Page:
Overall the process was easy, quick and had a good user experience on the website. I would like to see more one-on-one interaction for the price point, an agent that emails me and says ‘hey I think these are good playlists and we want to submit to them and here is why’ – the service when I used it does not do this. It appears to be solely based on genre selection ,and I did get some adjustments made for me on that front (i dont know who did it however). I understand it will cut the margin for them to offer a personal touch like this, I think two hours of allocated time from a PlaylistPush ‘playlist agent’ for a $400 asking price should be doable and would greatly increase the benefit of the service.
The Placement I Got
I did get a single decent placement, that generated around 800 plays on my track Quick Draw over a few weeks on a moderately active playlist that looked to be real traffic – this is still a win for me by the numbers, the service is ‘real’ in that they do what they say they are going to do. I think it will work well for artists with very ‘playlistable’ material – staple genres, mood music, and sonic profiles that closely resemble other established acts will likely see bigger numbers and more placements. For artists or acts like me, who don’t fit exactly into any genre cleanly, its a gamble with odds against you, imo.
On The Feedback
I did get feedback from every decline. I get good feedback for free from online communities like indiemusicfeedback, so I dont see it as a huge addition to the benefit, unless its truly exceptional feedback. I did get a few good takeaways but most of it was not helpful. The feedback is part of the benefit of the service, here’s a sample of some that I got from declines.
On the customer service
As my campaign started to draw to an end, I considered buying a second one, maybe Quick Draw wasn’t the best choice. I just could not stomach another 400 bucks to do that. I do have the money to play around with stuff like this and if my blunders can be used to inform other artists like me, ill take that as a small win. However, I have to draw a line in the sand somewhere and move to trying out other things when the costs would get to close to 800 bucks just to do an evaluation. In advance of writing this post, I sent playlistpush an email:
Over the course of my campaign I sent a few emails to PlaylistPush asking questions, or looking for support. I never received a reply to any emails sent. I suspect most inbound emails to PlaylistPush never get read, don’t expect a high level of customer service to come with the premium pricing.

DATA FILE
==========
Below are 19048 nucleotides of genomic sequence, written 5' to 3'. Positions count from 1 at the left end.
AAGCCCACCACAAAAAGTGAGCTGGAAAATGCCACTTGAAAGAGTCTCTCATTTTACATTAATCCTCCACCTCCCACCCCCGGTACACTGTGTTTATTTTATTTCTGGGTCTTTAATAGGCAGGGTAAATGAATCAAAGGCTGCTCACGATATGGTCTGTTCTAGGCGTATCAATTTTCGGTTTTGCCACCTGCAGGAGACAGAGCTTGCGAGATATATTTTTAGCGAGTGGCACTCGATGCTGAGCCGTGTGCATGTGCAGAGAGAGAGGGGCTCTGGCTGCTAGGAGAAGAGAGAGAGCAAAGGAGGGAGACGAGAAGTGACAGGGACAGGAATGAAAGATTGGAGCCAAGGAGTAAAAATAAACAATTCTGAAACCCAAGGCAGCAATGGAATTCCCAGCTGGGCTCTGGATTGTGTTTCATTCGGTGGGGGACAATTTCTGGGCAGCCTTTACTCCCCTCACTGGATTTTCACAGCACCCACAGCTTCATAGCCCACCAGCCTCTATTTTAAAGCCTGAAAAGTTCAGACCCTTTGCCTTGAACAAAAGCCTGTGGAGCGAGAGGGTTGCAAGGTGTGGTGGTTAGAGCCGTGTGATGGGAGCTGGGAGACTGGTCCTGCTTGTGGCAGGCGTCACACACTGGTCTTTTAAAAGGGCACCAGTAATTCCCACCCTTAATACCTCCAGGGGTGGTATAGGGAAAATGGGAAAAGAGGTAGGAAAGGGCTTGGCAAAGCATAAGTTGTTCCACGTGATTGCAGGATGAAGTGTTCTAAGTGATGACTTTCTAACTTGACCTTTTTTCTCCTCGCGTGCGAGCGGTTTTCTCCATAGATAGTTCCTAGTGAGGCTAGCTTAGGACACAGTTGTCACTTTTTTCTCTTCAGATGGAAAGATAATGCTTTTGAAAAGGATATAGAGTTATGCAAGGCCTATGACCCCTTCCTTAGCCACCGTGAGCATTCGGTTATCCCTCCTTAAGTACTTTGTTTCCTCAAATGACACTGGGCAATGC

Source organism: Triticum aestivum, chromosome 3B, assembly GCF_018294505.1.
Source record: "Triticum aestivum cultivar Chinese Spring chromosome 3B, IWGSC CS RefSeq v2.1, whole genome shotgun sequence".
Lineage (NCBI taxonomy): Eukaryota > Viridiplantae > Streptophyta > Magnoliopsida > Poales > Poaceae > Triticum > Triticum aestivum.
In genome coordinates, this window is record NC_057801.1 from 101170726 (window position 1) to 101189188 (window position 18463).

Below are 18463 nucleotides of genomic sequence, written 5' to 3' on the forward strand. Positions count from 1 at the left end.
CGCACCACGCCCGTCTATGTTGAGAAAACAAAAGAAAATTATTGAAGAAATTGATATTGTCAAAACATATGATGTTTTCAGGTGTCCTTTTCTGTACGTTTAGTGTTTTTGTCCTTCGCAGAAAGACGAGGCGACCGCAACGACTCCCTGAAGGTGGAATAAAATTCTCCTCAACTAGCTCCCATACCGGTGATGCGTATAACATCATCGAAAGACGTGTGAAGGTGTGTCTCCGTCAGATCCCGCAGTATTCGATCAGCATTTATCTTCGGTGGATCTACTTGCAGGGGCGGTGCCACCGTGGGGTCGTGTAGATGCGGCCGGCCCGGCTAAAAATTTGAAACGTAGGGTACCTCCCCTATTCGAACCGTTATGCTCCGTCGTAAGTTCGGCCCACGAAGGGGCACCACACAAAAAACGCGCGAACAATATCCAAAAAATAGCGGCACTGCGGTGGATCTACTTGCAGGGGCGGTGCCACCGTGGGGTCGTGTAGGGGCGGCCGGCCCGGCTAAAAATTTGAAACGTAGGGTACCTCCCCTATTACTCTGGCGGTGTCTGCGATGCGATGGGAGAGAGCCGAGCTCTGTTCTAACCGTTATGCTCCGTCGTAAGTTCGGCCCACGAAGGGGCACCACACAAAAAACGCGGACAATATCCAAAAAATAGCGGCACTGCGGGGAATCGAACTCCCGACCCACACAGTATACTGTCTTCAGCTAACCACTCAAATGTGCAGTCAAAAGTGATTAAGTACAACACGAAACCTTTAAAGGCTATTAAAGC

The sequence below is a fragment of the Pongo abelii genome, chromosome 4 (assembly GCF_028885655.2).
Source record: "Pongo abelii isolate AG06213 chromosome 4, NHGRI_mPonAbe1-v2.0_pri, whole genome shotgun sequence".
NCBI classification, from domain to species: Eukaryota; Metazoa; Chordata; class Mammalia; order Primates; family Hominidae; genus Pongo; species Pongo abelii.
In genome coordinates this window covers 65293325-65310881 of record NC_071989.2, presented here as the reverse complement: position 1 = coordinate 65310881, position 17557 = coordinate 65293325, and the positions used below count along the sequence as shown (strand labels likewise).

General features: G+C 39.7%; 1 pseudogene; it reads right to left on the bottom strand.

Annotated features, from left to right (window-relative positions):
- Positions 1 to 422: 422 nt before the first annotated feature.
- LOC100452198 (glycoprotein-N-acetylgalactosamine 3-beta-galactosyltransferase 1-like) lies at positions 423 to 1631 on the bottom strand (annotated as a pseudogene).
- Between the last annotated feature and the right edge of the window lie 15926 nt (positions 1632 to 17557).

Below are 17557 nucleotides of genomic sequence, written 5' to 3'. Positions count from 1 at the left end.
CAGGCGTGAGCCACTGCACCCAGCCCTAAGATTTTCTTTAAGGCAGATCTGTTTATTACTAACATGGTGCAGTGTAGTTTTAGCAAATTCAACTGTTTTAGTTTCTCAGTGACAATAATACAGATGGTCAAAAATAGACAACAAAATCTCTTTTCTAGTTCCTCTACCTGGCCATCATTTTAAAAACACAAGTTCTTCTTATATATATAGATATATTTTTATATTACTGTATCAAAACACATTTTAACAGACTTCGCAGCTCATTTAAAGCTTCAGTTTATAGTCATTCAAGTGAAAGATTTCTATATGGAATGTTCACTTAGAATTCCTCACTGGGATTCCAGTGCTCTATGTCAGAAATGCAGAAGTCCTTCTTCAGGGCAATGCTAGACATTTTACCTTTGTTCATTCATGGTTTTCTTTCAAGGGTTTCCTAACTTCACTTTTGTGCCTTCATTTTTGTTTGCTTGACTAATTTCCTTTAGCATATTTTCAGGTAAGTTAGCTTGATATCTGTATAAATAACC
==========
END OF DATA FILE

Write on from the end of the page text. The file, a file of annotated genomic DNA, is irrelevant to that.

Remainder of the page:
On Playlist Vetting
I think PlaylistPush does a good job of vetting curators, unlike SubmitHub. Most of the curators on the platform seem to be legitimate curators with real followings. If you have ever used SubmitHub, you probably know that taking a lot of time to carefully review curators is basically a requirement because the sheer quantity of junk playlists on the platform. Playlist push appears to be seeded by quality , populated playlists, and this is done via rules around vetting and who can and can not accept tracks on the platform.
My Recommendation for Artists like me
By ‘artists like me’ i mean DIY, hobbies, indie acts, whos genre/sound is not a square peg that fits in a square hole. Hybrid genres, offbeat productions, and signature sounds im not so sure are great for the spend.
I ended up NOT recommending playlistpush to friends in the music community mostly because of the value the service is bringing. And I do think for artists like me, who have a niche sound, with a variety of influences genre wise, should consider other promotional avenues when asked ‘how should you spend this $400 to promote your track. The service itself is good, but if you need advanced targeting $400 is probably better spent on Facebook ads, or hire someone for 100 bucks to spend 300 bucks on SubmitHub and carefully research each playlist submitted to, I probably would have ended up with more placements that way.
If playlistpush had a lower tier packaged priced around $100 I think the value would be more in line and possibly worth a recommendation to ‘give it a shot’ to other artists like me. OR if playlistpush offered a more personal experience with the ‘agent’ idea above, I think I would feel better about spending 400 bucks.
I posted this tweet in advance of this post with my verdict:
At this point playlist push did respond via twitter and issued me a full refund:
After I tweeted to playlist push and the community that I recommend against using the service I got a comment on the tweet from this guy (Kache):
Heres Kache’s spotify – check it out. The music is well made and produced. The sound is a little generic, but would certainly fit easily into many popular types of playlists. Overall it is well presented and made.
Heres the pull comparing Kache to my page from artists.spotify.com:
Did Kache get a good value? I cant say without knowing how much was spent on playlist push, if Kache spent $400 like me, then yes that is for sure a good value based on ROI alone. If the spend was over $1000, probably not. If Kache wanted to garner fans, or get better algorithmic plays, it does not appear to be working for that. In this example the sole benefit appears to be raw play counts, and streaming revenue from those plays, his music did get in the ears of a shit ton of people, which is all some people want.